# action file can be either {action name}.swift or main.swift
if [ -f \"$DEST_SOURCE/$1.swift\" ] ; then
  echo 'renaming $DEST_SOURCE/$1.swift $DEST_SOURCE/main.swift'
  mv \"$DEST_SOURCE/$1.swift\" $DEST_SOURCE/main.swift
fi
# Add in the OW specific bits
cat $BASE_PATH/epilogue.swift >> $DEST_SOURCE/main.swift
echo '_run_main(mainFunction:main)' >> $DEST_SOURCE/main.swift

# Only for Swift4
if [ ${2} != "swift:3.1.1" ]; then
  echo 'Adding wait to deal with escaping'
  echo '_ = _whisk_semaphore.wait(timeout: .distantFuture)' >> $DEST_SOURCE/main.swift
fi

echo \"Compiling $1...\"
cd /$BASE_PATH/spm-build
cp /owexec/actions/$1/Package.swift $DEST_PACKAGE_SWIFT
# we have our own Package.swift, do a full compile
swift build ${BUILD_FLAGS} -c release

echo 'Creating archive $1.zip...'
#.build/release/Action
mkdir -p /owexec/$OUTPUT_DIR
zip \"/owexec/$OUTPUT_DIR/$1.zip\" .build/release/Action

"

The script assumes you have a directory actions with each top level directory representing an action.

actions/
├── hello
│   ├── Package.swift
│   └── Sources
│       └── main.swift
  • Create the Package.swift file to add dependencies. The syntax is different from Swift 3 to Swift 4 tools. For Swift 3 here is an example:

    import PackageDescription
    
    let package = Package(
        name: "Action",
            dependencies: [
                .Package(url: "https://github.com/apple/example-package-deckofplayingcards.git", majorVersion: 3),
                .Package(url: "https://github.com/IBM-Swift/CCurl.git", "0.2.3"),
                .Package(url: "https://github.com/IBM-Swift/Kitura-net.git", "1.7.10"),
                .Package(url: "https://github.com/IBM-Swift/SwiftyJSON.git", "15.0.1"),
                .Package(url: "https://github.com/watson-developer-cloud/swift-sdk.git", "0.16.0")
            ]
    )

    For Swift 4 here is an example:

    // swift-tools-version:4.0
    import PackageDescription
    
    let package = Package(
        name: "Action",
        products: [
            .executable(
                name: "Action",
                targets:  ["Action"]
            )
        ],
        dependencies: [
            .package(url: "https://github.com/apple/example-package-deckofplayingcards.git", .upToNextMajor(from: "3.0.0"))
        ],
        targets: [
            .target(
                name: "Action",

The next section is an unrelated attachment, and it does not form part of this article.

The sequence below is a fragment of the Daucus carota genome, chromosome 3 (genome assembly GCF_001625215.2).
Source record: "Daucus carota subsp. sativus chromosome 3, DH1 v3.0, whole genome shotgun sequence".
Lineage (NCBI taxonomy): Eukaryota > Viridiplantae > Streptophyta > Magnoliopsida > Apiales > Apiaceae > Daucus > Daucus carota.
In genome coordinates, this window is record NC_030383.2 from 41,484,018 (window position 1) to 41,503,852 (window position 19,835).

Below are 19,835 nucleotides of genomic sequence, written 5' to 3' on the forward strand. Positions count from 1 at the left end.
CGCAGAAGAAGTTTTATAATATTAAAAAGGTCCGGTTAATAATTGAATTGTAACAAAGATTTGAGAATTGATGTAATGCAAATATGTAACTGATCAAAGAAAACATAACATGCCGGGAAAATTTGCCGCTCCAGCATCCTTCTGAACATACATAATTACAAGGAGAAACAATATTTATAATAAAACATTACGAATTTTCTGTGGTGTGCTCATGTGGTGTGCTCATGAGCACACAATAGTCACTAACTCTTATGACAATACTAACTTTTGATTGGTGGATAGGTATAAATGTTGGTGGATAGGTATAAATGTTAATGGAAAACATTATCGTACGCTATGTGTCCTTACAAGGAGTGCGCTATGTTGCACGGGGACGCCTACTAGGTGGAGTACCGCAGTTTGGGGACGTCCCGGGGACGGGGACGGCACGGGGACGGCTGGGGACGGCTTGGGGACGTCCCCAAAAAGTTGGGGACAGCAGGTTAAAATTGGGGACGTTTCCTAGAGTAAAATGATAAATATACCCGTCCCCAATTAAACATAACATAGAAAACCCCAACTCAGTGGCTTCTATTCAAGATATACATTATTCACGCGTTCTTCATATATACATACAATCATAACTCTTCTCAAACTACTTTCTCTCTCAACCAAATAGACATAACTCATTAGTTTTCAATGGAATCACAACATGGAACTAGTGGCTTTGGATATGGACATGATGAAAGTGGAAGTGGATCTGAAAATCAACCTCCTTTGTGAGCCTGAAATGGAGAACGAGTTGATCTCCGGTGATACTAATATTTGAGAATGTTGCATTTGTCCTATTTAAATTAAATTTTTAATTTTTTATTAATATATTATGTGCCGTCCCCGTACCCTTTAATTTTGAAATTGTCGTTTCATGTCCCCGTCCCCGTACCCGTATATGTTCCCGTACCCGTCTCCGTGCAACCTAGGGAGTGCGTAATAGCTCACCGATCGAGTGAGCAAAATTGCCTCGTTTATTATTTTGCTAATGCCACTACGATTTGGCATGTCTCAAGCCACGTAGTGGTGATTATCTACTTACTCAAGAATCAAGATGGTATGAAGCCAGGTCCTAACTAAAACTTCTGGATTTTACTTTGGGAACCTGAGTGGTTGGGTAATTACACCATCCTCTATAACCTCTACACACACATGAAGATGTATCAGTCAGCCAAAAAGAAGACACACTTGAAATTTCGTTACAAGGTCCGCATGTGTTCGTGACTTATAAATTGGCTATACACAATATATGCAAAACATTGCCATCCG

dependencies: ["DeckOfPlayingCards"],
                path: "."
            )
        ]
    )

    As you can see this example adds example-package-deckofplayingcards as a dependency. Notice that CCurl, Kitura-net and SwiftyJSON are provided in the standard Swift action and so you should include them in your own Package.swift only for Swift 3 actions.

  • Build the action by running the following command for a Swift 3 action:

    bash compile.sh hello swift:3.1.1
    

    To compile for Swift 4 use swift:4.1 instead of swift:3.1.1

    bash compile.sh hello swift:4.1
    

    This has created hello.zip in the build.

  • Upload it to OpenWhisk with the action name helloSwifty: For Swift 3 use the kind swift:3.1.1

    wsk action update helloSwiftly build/hello.zip --kind swift:3.1.1
    

    For Swift 4 use the kind swift:3.1.1

    wsk action update helloSwiftly build/hello.zip --kind swift:4.1
    
  • To check how much faster it is, run

    wsk action invoke helloSwiftly --blocking
    

    The time it took for the action to run is in the "duration" property and compare to the time it takes to run with a compilation step in the hello action.

Error Handling in Swift 4

With the new Codable completion handler, you can pass an Error to indicate a failure in your Action. Error handling in Swift resembles exception handling in other languages, with the use of the try, catch and throw keywords. The following example shows a an example on handling an error

enum VendingMachineError: Error {
    case invalidSelection
    case insufficientFunds(coinsNeeded: Int)
    case outOfStock
}
func main(param: Input, completion: (Output?, Error?) -> Void) -> Void {
    // Return real error
    do {
        throw VendingMachineError.insufficientFunds(coinsNeeded: 5)
    } catch {
        completion(nil, error)
    }
}

Reference

Swift 3

Swift 3 actions are executed using Swift 3.1.1 --kind swift:3.1.1.

Swift 3.1.1 actions can use the following packages:

Swift 4

Swift 4 actions are executed using Swift 4.1 --kind swift:4.1. The default --kind swift:default is Swift 4.1.

Swift 4.1 action runtime doesn't embed any packages, follow the instructions for packaged swift actions to include dependencies using a Package.swift.